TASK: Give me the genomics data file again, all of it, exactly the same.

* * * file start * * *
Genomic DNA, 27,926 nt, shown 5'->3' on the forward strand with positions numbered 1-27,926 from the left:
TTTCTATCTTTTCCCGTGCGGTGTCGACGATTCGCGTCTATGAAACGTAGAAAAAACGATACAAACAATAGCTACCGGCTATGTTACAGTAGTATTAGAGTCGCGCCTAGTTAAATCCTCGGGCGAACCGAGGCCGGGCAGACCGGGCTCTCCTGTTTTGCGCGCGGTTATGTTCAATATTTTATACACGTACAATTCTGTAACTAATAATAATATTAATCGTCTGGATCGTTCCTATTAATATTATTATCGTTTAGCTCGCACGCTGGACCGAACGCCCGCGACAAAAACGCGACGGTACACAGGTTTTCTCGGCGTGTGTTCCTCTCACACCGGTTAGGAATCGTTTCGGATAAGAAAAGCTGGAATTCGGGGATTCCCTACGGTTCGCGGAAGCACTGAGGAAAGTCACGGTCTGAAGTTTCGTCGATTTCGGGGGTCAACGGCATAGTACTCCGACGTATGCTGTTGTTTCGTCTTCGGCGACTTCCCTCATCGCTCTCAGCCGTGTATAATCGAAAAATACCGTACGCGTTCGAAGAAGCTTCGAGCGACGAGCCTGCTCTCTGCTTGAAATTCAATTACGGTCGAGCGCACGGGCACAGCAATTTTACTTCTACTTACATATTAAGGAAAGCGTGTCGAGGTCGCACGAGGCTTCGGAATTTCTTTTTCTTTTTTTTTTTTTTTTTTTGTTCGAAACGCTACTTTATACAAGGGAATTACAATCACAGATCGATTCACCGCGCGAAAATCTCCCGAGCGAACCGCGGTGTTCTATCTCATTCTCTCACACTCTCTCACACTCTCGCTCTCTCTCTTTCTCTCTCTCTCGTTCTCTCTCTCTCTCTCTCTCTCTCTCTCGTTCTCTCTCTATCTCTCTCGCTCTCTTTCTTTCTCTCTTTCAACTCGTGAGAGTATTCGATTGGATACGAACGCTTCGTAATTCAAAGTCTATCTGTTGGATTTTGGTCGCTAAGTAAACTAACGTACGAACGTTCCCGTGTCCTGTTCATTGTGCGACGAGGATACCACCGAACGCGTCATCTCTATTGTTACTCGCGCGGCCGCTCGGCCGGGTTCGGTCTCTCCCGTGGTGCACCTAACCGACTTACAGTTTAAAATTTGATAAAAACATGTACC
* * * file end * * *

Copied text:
Genomic DNA, 27,926 nt, shown 5'->3' on the forward strand with positions numbered 1-27,926 from the left:
TTTCTATCTTTTCCCGTGCGGTGTCGACGATTCGCGTCTATGAAACGTAGAAAAAACGATACAAACAATAGCTACCGGCTATGTTACAGTAGTATTAGAGTCGCGCCTAGTTAAATCCTCGGGCGAACCGAGGCCGGGCAGACCGGGCTCTCCTGTTTTGCGCGCGGTTATGTTCAATATTTTATACACGTACAATTCTGTAACTAATAATAATATTAATCGTCTGGATCGTTCCTATTAATATTATTATCGTTTAGCTCGCACGCTGGACCGAACGCCCGCGACAAAAACGCGACGGTACACAGGTTTTCTCGGCGTGTGTTCCTCTCACACCGGTTAGGAATCGTTTCGGATAAGAAAAGCTGGAATTCGGGGATTCCCTACGGTTCGCGGAAGCACTGAGGAAAGTCACGGTCTGAAGTTTCGTCGATTTCGGGGGTCAACGGCATAGTACTCCGACGTATGCTGTTGTTTCGTCTTCGGCGACTTCCCTCATCGCTCTCAGCCGTGTATAATCGAAAAATACCGTACGCGTTCGAAGAAGCTTCGAGCGACGAGCCTGCTCTCTGCTTGAAATTCAATTACGGTCGAGCGCACGGGCACAGCAATTTTACTTCTACTTACATATTAAGGAAAGCGTGTCGAGGTCGCACGAGGCTTCGGAATTTCTTTTTCTTTTTTTTTTTTTTTTTTTGTTCGAAACGCTACTTTATACAAGGGAATTACAATCACAGATCGATTCACCGCGCGAAAATCTCCCGAGCGAACCGCGGTGTTCTATCTCATTCTCTCACACTCTCTCACACTCTCGCTCTCTCTCTTTCTCTCTCTCTCGTTCTCTCTCTCTCTCTCTCTCTCTCTCTCGTTCTCTCTCTATCTCTCTCGCTCTCTTTCTTTCTCTCTTTCAACTCGTGAGAGTATTCGATTGGATACGAACGCTTCGTAATTCAAAGTCTATCTGTTGGATTTTGGTCGCTAAGTAAACTAACGTACGAACGTTCCCGTGTCCTGTTCATTGTGCGACGAGGATACCACCGAACGCGTCATCTCTATTGTTACTCGCGCGGCCGCTCGGCCGGGTTCGGTCTCTCCCGTGGTGCACCTAACCGACTTACAGTTTAAAATTTGATAAAAACATGTACC